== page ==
Dalai Lama film aims to counter Chinese propaganda
Film of a humble, reasonable leader is at odds with 'official' depictions
ucanews.com correspondent, Hong Kong
April 3, 2014
On March 25, a film called The Dialogue was posted on YouTube. The footage – made in 2011 during a videoconference between the Dalai Lama, his Chinese interpreter and three Chinese intellectuals – is extraordinary for a number of reasons.
But chief among them is the fact that the footage offers Chinese viewers their first glimpse of a man reviled by the Chinese government as a traitor bent on splitting Tibet from Mother China.
But that is not the image of the Dalai Lama that comes across in the film. Instead, he appears as a reasonable, compassionate man – hardly the fire-spitting supporter of Tibetan independence that decades of Chinese propaganda have made him out to be.
The film features a discussion comprising a question-and-answer session with writer and human rights activist Wang Lixiong in Beijing; human rights lawyer Teng Biao in Shenzhen; and human rights lawyer and NGO worker Jiang Tianyong in Beijing.
Wang said the evolution of the film began as an effort to reach out through Twitter to average Chinese citizens as a way of allowing them to ask questions of the Dalai Lama directly.
Using Google Moderator, Wang encouraged China’s online “netizens” to submit questions, as well as vote on the quality of the questions submitted. About 10,000 people responded before the Chinese government shut down the website.
In May 2010, Wang met the Dalai Lama in New York and gave him 18 of the most popular questions gathered during the previous online campaign, then tweeted the Dalai Lama’s answers.
It was the success of this campaign that led Wang to the idea of hosting a videoconference.
The conference took place on January 4, 2011, during which the Dalai Lama answered questions from the three intellectuals as well as a few questions selected from the submissions by Chinese social media users.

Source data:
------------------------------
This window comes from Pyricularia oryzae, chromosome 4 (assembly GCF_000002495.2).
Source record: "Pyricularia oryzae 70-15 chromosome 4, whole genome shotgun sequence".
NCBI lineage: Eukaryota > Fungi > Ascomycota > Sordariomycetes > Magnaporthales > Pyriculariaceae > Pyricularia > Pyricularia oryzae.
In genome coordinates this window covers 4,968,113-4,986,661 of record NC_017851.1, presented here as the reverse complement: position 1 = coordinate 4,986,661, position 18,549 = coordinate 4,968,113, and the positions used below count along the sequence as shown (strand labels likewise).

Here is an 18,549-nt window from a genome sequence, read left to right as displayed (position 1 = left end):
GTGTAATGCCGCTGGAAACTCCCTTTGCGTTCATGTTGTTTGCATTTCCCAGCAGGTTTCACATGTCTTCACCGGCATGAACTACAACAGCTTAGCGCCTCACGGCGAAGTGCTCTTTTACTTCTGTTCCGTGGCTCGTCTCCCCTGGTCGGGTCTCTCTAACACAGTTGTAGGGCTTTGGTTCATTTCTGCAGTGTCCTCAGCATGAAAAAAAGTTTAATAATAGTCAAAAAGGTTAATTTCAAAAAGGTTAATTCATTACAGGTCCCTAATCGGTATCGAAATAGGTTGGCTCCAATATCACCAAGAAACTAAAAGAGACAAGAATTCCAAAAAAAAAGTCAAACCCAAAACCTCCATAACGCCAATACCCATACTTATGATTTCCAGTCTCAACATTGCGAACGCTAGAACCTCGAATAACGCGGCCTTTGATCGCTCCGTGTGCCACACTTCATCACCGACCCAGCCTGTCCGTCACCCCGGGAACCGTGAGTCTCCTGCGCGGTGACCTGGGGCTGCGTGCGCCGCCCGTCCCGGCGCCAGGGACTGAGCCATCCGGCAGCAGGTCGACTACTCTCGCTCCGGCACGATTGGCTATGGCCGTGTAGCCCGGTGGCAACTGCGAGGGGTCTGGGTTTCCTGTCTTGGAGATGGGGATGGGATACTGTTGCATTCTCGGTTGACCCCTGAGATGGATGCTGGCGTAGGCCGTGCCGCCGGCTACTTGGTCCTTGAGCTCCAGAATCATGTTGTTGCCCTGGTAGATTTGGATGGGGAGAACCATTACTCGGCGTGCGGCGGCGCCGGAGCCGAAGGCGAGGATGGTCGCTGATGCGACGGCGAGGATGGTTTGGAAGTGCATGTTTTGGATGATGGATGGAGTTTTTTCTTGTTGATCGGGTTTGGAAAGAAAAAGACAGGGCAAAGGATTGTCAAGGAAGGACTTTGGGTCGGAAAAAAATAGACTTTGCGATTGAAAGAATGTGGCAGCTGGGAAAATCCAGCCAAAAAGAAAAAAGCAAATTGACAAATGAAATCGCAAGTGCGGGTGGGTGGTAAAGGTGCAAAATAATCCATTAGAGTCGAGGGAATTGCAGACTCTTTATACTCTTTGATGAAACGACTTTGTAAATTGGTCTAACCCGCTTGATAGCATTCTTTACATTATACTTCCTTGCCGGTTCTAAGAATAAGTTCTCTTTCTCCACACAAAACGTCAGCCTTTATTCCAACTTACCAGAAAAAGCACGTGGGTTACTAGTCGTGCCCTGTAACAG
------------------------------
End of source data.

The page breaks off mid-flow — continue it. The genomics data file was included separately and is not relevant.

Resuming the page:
Asked by Teng Biao what the biggest obstacle to dialogue was between Tibetans and Han Chinese, the Dalai Lama identified a lack of transparency in China’s decision-making process.
Jiang Tianyong queried the Dalai Lama about the contents of a leaked diplomatic cable in which the US ambassador to India wrote that he had prioritized ecological disasters – melting glaciers, deforestation and water pollution – over the resolution of political disputes.
The Dalai Lama said he remained committed to his “Middle Way” approach but that he was concerned about irreparable ecological damage to a vital ecosystem, which is the source for numerous rivers that flow throughout Asia.
Other questions addressed his views on controversial Tibetan official Ngabo Ngawang, who engaged in negotiations with the Chinese after the Dalai Lama’s exile from Tibet in 1959 – the Dalai Lama defended his actions; whether he had lost control of Tibetans in exile – the Dalai Lama said the exile Tibetan government is democratic and respects all views, but that he did not support the Tibetan Youth Congress in its call for full independence; and whether non-violent resistance was effective in dealing with the Chinese Communist Party – he said that while it has not produced results, it has created goodwill among some Chinese groups.
Perhaps more noteworthy were the Dalai Lama’s responses to questions about his spiritual authority and his views on Taiwan.
When asked about reforming the “living Buddha” reincarnation system, he replied at length that other Buddhist countries did not embrace this system, that it created a hierarchy in Tibetan society and that there was no longer any need for a Dalai Lama who was both a spiritual and secular leader of the Tibetan people.
With respect to Taiwan, the Dalai Lama expressed support for the “One China” policy but that the present system of democracy and rule of law in Taiwan should be preserved.
The film was shown on March 29 at Hong Kong’s Academy for the Performing Arts in Wanchai, and its promoters say that if enough people in China see it, then support for the Chinese government’s steadfast refusal to deal directly with the Dalai Lama could diminish.
The author is a Hong Kong-based commentator
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